The good news, however, is that there are steps you can take to negotiate maternity leave arrangements with your company. The laws surrounding the issue vary from state to state. However, there is a blueprint for maternity leave.

This article will outline exactly what you need to do to get maternity leave for yourself and your family.

Paid Maternity Leave Policy Template

New mothers in the company are entitled to a minimum 3-6 weeks of paid maternity leave. Parents are also encouraged to use a portion of their paid vacation during this time. Parental leave is up to the discretion of the supervisor and is at the discretion of the employee with the mother’s approval. Pregnant mothers may be granted up to 12 weeks of unpaid time off.

Termination of Pregnancy Covered by Insurance Policy

You can request coverage from your insurance plan to cover the cost of the termination of a pregnancy. Your primary care physician’s fees for the procedure will be covered by your primary care physician’s insurance.

Expected Baby Gender

Your name will be added to the other spouses on the insurance policy. Please fill out a form after birth indicating the baby’s name and gender. After birth the husband will need to fill out a form indicating the name and gender.

Pregnancy Protector

Your husband is required to sign a declaration that he is in agreement with your request for insurance coverage. Your request may be denied if you have been sexually promiscuous, or if you’re a high-risk carrier.

Coverture

Unpaid Maternity Leave Policy Template

All pregnant women should be allowed to take maternity leave, not limited to women who are employed. If you are not allowed to take Maternity leave because of your job responsibilities, then you should be compensated for your lost wages and you should be allowed to go on to embark on any career path while taking the unpaid leave. This is the only safe option, as you need this time for physical and mental recovery.

Discharged Employee Policy

After your Delivery, the company should allow you to take 2 weeks of paid leave and return to work. Listen, Mums go through a lot during the pregnancy and delivers their baby as well. In emergencies, where your kid is sick, Mums need to attend to them on a regular basis. They need a break from their jobs; and it gives these other women a break from two people in their household.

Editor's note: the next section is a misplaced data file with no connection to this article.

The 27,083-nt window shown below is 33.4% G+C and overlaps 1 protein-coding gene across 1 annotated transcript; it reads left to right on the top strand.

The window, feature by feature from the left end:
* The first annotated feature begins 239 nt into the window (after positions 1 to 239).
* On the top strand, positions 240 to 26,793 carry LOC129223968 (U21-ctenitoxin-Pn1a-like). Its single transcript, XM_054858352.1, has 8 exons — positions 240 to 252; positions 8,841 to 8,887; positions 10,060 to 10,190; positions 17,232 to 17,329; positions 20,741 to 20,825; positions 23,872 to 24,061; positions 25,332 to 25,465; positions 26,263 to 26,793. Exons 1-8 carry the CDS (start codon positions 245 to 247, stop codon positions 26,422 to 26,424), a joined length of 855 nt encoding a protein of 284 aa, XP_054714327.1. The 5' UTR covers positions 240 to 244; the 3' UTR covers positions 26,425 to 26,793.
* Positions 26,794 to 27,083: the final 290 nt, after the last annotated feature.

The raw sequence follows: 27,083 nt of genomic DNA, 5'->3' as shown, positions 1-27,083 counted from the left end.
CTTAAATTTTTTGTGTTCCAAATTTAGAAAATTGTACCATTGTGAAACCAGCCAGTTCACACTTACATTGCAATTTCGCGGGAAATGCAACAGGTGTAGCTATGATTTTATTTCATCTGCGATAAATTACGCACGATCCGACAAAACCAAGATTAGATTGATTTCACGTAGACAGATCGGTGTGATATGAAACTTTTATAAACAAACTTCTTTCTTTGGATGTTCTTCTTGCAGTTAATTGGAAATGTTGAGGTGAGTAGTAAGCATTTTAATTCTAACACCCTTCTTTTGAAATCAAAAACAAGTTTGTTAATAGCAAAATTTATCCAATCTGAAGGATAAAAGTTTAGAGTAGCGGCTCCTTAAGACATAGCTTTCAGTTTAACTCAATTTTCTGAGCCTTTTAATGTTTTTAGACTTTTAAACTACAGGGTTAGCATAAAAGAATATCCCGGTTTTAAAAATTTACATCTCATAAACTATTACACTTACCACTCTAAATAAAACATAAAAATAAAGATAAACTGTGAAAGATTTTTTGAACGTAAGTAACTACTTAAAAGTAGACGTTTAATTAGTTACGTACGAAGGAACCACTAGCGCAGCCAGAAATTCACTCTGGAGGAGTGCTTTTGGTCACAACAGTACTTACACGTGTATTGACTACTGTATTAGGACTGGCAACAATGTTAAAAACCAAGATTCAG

Paternity Leave Policy

The father or father to be, should be allowed to take at least 5 days of paid leave after the delivery, this gives him time to bond with his kid (My reasoning for this is: The longer the father takes to bond with the child, the more distant he will be from the child, and his relationship with the child will affect how he treats the child as a teenager.)

And also to give both parents time to bond with the child and help in looking after the child.

3 Phases of Maternity That Businesses Need to Know

The time off you get for maternity leave is one of the most important things to take into account when you’re thinking of starting your own business. As an many deal-making, get-things-done business owner, most of you no doubt know that a recent study has shown that a woman working for herself is more likely to make it to the highest levels of her industry.

Sadly, in the U.S., it is still uncommon for women to start their own businesses. Furthermore, the majority of women that have started businesses have not been successful in the long term. This is due in large part to the fact that so much of the business world has stuck to a way of thinking that straight men have. This way of thinking takes each gender as distinctly gendered and male for males. Put simply: just because that guy happens to be a man does not make it wrong for him to operate according to his and his gender’s ideas for him.

Thankfully, there is a growing call for real gender equity in the workplace. Many people are tired of men getting these decisions for women, and much more are realizing it doesn’t make any sense to keep women in the same old roles that were not fitting anymore.

Phase 1: Employee Working While Pregnant

It is common for some companies to have a Phase-1 policy with a maternity leave of 3 months and when the baby is born, the company gives appropriate approval, then they can bring back the employee to continue working.

How does this work?

Pregnant women working for the company work one day on and one day off (not two to three days but one day on and one day off) which one of them is the monthly day off during the first 3 months.

Then Phase-2 starts; and the employee keeps working until she feels maternity leave, and any time she works in between the days off, she has to take the day off as soon as possible.